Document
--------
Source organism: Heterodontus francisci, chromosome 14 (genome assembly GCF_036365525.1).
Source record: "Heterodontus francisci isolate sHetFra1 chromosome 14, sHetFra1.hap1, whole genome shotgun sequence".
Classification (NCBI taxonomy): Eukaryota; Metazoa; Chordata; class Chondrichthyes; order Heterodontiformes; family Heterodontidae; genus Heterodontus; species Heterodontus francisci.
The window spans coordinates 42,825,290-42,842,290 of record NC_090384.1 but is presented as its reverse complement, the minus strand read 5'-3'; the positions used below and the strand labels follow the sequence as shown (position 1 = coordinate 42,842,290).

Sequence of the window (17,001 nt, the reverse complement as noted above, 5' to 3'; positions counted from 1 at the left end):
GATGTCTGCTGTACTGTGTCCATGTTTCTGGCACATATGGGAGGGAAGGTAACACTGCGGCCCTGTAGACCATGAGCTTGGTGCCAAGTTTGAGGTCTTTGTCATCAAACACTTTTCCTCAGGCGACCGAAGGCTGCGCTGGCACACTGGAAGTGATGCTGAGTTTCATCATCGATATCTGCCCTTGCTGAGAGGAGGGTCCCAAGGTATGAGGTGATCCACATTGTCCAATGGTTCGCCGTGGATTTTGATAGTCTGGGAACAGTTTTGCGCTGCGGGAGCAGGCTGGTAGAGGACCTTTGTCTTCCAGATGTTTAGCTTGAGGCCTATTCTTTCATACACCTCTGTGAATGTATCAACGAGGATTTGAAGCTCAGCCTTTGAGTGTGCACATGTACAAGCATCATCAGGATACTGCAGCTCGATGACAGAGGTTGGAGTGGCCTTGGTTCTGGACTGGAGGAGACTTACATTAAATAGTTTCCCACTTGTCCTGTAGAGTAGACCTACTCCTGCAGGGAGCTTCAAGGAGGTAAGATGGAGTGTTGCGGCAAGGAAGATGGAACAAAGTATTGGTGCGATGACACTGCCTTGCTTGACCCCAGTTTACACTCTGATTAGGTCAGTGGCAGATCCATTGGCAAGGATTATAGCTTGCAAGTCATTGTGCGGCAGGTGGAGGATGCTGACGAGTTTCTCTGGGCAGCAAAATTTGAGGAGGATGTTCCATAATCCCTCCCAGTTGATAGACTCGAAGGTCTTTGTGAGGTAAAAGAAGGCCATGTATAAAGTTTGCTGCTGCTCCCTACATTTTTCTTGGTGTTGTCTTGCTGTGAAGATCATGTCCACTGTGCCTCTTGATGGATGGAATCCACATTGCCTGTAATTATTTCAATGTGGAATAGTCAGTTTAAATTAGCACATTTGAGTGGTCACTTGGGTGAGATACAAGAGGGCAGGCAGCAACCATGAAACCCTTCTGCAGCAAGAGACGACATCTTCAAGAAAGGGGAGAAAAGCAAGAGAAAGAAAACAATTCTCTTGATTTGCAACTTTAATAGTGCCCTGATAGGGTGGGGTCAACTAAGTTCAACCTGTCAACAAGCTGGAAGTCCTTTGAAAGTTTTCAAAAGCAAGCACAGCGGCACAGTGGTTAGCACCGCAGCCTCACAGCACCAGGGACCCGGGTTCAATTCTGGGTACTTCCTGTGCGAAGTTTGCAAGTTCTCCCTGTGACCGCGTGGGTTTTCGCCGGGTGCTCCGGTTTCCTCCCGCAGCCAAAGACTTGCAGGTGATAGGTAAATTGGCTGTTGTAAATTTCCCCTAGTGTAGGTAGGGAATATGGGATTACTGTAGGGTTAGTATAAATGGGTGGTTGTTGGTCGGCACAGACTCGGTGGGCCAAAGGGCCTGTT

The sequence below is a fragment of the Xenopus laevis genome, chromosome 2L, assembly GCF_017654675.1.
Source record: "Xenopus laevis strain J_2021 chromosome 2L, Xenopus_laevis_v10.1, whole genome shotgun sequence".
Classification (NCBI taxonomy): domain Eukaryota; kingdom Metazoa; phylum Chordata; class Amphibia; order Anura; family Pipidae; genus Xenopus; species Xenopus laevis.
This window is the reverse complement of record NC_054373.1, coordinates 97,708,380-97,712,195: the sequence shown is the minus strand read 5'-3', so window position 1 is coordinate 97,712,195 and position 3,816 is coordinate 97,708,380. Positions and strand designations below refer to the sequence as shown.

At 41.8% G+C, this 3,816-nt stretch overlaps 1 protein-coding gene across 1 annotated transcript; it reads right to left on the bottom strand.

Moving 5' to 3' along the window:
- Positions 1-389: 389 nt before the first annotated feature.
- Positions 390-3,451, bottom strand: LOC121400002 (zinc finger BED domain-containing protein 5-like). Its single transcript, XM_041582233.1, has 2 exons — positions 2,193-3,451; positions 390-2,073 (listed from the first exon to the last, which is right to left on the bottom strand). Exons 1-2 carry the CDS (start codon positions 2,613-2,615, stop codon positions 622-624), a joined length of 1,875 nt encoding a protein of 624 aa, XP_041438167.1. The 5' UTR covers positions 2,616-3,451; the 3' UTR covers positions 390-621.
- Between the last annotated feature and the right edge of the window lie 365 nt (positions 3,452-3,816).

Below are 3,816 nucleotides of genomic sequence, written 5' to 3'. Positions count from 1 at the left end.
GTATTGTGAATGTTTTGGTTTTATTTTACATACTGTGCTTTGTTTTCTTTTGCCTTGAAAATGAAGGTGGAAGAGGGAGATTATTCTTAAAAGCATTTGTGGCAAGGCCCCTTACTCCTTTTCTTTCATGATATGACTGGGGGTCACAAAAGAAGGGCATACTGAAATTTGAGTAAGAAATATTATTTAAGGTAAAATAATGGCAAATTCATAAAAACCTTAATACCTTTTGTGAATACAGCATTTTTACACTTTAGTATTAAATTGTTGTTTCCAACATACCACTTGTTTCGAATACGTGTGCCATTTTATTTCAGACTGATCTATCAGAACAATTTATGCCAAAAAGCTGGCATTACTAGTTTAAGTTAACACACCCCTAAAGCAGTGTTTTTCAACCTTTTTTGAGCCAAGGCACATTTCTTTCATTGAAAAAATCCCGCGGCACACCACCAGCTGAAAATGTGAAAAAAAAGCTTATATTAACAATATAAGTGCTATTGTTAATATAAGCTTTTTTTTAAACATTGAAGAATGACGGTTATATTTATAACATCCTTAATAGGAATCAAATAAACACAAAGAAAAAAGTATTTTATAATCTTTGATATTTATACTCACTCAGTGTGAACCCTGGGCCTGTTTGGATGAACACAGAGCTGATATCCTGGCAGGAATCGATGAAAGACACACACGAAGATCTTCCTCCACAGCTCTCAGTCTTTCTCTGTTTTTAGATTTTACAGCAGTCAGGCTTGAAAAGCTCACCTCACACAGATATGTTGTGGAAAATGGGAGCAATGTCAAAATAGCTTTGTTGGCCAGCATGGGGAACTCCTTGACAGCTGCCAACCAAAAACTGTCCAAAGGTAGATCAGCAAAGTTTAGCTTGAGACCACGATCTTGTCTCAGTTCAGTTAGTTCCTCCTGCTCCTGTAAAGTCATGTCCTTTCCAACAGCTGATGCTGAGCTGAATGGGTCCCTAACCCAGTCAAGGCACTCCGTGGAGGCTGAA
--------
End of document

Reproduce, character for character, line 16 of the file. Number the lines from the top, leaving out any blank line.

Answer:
Below are 3,816 nucleotides of genomic sequence, written 5' to 3'. Positions count from 1 at the left end.